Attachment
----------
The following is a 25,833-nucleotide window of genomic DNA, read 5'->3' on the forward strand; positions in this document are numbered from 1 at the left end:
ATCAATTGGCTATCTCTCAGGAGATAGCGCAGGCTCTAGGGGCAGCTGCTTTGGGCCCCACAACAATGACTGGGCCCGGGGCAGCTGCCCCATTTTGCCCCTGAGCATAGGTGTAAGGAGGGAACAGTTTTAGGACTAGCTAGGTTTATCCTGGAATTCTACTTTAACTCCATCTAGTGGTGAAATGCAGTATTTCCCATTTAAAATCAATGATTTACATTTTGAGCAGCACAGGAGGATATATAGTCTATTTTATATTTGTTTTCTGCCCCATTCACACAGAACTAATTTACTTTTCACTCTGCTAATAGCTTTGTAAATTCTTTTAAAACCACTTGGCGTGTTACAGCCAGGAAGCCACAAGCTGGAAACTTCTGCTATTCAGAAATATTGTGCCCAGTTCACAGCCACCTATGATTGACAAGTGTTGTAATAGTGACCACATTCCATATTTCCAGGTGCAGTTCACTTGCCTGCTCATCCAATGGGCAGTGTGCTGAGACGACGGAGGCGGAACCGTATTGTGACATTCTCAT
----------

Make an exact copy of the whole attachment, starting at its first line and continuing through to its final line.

The following is a 25,833-nucleotide window of genomic DNA, read 5'->3' on the forward strand; positions in this document are numbered from 1 at the left end:
ATCAATTGGCTATCTCTCAGGAGATAGCGCAGGCTCTAGGGGCAGCTGCTTTGGGCCCCACAACAATGACTGGGCCCGGGGCAGCTGCCCCATTTTGCCCCTGAGCATAGGTGTAAGGAGGGAACAGTTTTAGGACTAGCTAGGTTTATCCTGGAATTCTACTTTAACTCCATCTAGTGGTGAAATGCAGTATTTCCCATTTAAAATCAATGATTTACATTTTGAGCAGCACAGGAGGATATATAGTCTATTTTATATTTGTTTTCTGCCCCATTCACACAGAACTAATTTACTTTTCACTCTGCTAATAGCTTTGTAAATTCTTTTAAAACCACTTGGCGTGTTACAGCCAGGAAGCCACAAGCTGGAAACTTCTGCTATTCAGAAATATTGTGCCCAGTTCACAGCCACCTATGATTGACAAGTGTTGTAATAGTGACCACATTCCATATTTCCAGGTGCAGTTCACTTGCCTGCTCATCCAATGGGCAGTGTGCTGAGACGACGGAGGCGGAACCGTATTGTGACATTCTCAT